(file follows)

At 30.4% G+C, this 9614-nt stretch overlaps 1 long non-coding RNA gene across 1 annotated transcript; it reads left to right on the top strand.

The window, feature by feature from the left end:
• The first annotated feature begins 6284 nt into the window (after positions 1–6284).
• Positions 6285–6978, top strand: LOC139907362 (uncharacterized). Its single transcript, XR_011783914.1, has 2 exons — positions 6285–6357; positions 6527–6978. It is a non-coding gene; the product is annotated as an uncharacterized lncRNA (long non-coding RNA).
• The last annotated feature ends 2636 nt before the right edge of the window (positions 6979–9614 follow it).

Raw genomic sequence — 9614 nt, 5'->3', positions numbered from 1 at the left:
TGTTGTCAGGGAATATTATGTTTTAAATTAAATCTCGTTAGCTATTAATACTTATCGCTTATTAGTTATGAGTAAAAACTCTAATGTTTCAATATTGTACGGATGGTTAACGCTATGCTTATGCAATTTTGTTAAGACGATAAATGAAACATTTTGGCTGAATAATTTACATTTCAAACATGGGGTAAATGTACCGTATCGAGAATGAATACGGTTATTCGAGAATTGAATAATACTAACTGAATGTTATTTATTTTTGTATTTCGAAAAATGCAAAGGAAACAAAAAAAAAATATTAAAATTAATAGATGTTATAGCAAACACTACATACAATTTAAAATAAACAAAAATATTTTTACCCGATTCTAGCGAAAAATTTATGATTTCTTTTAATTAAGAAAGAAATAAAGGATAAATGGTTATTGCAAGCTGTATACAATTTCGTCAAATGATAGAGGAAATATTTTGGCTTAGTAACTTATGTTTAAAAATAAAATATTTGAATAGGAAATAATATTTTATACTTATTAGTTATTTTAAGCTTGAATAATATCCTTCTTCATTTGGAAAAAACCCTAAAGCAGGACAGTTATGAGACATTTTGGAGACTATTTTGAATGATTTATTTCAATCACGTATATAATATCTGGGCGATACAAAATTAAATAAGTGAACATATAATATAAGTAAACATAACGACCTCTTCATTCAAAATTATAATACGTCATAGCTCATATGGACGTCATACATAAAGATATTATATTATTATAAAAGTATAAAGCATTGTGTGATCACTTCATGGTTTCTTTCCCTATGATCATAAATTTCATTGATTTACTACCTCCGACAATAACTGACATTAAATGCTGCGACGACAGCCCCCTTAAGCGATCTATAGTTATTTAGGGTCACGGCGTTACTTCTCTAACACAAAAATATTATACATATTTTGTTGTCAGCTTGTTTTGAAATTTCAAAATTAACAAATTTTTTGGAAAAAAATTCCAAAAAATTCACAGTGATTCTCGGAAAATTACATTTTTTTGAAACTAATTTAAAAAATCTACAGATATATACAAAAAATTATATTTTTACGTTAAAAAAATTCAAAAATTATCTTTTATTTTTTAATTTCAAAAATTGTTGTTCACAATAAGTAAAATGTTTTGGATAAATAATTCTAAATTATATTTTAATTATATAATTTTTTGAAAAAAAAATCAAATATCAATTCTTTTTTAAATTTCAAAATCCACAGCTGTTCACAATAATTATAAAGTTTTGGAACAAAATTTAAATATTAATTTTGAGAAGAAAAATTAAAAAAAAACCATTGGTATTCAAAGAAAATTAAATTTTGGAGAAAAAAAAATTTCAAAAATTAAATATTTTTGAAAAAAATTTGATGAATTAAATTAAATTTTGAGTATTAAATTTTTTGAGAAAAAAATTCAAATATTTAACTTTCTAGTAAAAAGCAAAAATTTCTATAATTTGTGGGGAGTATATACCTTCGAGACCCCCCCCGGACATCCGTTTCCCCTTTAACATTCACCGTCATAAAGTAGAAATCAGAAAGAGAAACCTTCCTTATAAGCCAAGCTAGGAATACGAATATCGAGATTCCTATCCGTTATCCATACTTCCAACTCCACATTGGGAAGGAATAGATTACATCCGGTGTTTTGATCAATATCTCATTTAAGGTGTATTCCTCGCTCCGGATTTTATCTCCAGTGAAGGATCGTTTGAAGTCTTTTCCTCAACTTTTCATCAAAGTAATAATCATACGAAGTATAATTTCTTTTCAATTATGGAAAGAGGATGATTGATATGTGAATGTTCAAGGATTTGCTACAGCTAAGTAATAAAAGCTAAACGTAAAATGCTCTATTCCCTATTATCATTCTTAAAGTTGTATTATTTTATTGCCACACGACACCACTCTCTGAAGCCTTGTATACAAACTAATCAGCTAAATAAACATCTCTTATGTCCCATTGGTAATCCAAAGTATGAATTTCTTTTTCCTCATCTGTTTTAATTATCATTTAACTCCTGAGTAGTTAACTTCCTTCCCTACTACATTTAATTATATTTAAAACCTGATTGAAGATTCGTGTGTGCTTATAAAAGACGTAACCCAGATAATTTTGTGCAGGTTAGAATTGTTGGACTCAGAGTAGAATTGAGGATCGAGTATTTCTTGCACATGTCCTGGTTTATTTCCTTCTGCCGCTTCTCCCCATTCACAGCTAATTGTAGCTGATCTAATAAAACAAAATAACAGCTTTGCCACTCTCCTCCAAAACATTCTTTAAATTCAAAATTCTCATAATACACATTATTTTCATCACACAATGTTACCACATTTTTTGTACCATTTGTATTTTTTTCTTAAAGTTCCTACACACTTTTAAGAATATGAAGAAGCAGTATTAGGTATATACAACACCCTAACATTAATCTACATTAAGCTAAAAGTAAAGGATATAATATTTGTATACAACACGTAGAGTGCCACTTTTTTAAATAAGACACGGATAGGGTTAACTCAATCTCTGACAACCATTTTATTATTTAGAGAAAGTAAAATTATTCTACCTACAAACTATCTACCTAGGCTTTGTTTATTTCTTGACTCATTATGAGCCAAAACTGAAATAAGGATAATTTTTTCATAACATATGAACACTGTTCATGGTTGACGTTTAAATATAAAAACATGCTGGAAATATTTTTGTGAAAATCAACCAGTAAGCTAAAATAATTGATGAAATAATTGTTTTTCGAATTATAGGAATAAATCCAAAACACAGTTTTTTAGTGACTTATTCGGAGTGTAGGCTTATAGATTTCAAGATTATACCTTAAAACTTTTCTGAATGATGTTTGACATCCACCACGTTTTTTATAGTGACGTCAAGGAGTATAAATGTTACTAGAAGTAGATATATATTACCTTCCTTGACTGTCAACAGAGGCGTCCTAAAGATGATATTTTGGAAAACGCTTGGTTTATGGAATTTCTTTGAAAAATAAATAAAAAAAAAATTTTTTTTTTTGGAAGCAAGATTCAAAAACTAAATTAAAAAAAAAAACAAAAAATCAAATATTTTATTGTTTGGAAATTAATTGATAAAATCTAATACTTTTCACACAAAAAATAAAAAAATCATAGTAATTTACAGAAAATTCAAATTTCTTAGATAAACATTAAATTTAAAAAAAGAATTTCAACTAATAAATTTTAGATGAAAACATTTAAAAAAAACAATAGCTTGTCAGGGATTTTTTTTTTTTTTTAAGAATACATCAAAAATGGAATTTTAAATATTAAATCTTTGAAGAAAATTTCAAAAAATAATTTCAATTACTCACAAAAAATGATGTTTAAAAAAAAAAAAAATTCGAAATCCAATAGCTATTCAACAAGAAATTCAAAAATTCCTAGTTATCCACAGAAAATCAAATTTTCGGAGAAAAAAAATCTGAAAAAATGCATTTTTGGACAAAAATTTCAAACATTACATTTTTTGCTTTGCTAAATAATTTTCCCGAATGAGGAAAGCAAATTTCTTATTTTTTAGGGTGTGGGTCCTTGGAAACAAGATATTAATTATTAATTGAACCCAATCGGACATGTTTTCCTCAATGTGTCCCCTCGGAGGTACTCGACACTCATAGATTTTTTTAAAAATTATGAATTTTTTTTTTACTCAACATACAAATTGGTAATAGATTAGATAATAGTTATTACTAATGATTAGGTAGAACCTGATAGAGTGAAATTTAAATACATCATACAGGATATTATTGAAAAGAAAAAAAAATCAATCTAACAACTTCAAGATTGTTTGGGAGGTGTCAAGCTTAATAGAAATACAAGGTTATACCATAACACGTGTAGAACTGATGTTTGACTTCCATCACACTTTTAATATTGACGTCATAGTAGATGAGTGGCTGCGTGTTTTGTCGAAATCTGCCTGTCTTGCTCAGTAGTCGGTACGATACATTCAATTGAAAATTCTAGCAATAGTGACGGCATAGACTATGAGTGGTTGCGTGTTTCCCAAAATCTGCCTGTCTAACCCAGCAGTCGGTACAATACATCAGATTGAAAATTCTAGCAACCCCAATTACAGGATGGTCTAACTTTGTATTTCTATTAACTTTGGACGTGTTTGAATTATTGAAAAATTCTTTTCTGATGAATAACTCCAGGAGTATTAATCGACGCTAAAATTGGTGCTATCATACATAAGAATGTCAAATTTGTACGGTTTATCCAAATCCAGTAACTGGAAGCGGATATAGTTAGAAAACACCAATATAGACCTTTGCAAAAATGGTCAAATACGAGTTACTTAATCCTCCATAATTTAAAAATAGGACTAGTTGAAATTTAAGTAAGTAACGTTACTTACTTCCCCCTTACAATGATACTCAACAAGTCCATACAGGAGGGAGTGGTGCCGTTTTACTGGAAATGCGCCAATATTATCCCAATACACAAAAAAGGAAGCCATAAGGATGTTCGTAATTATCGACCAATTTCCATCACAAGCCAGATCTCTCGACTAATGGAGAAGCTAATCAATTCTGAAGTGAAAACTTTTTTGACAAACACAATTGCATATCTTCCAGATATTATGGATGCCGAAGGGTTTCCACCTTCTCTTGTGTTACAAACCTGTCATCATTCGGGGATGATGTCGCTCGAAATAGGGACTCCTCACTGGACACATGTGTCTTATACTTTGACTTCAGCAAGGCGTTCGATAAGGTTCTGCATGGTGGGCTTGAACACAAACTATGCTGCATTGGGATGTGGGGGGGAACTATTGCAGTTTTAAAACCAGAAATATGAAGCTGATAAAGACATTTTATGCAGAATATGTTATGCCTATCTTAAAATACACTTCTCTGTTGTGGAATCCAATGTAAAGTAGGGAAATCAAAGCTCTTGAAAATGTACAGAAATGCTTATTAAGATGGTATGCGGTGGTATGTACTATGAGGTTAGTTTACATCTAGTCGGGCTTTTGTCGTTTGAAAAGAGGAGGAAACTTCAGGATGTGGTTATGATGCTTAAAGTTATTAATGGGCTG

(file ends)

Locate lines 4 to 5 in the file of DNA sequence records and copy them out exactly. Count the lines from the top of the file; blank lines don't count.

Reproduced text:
• Positions 6285–6978, top strand: LOC139907362 (uncharacterized). Its single transcript, XR_011783914.1, has 2 exons — positions 6285–6357; positions 6527–6978. It is a non-coding gene; the product is annotated as an uncharacterized lncRNA (long non-coding RNA).
• The last annotated feature ends 2636 nt before the right edge of the window (positions 6979–9614 follow it).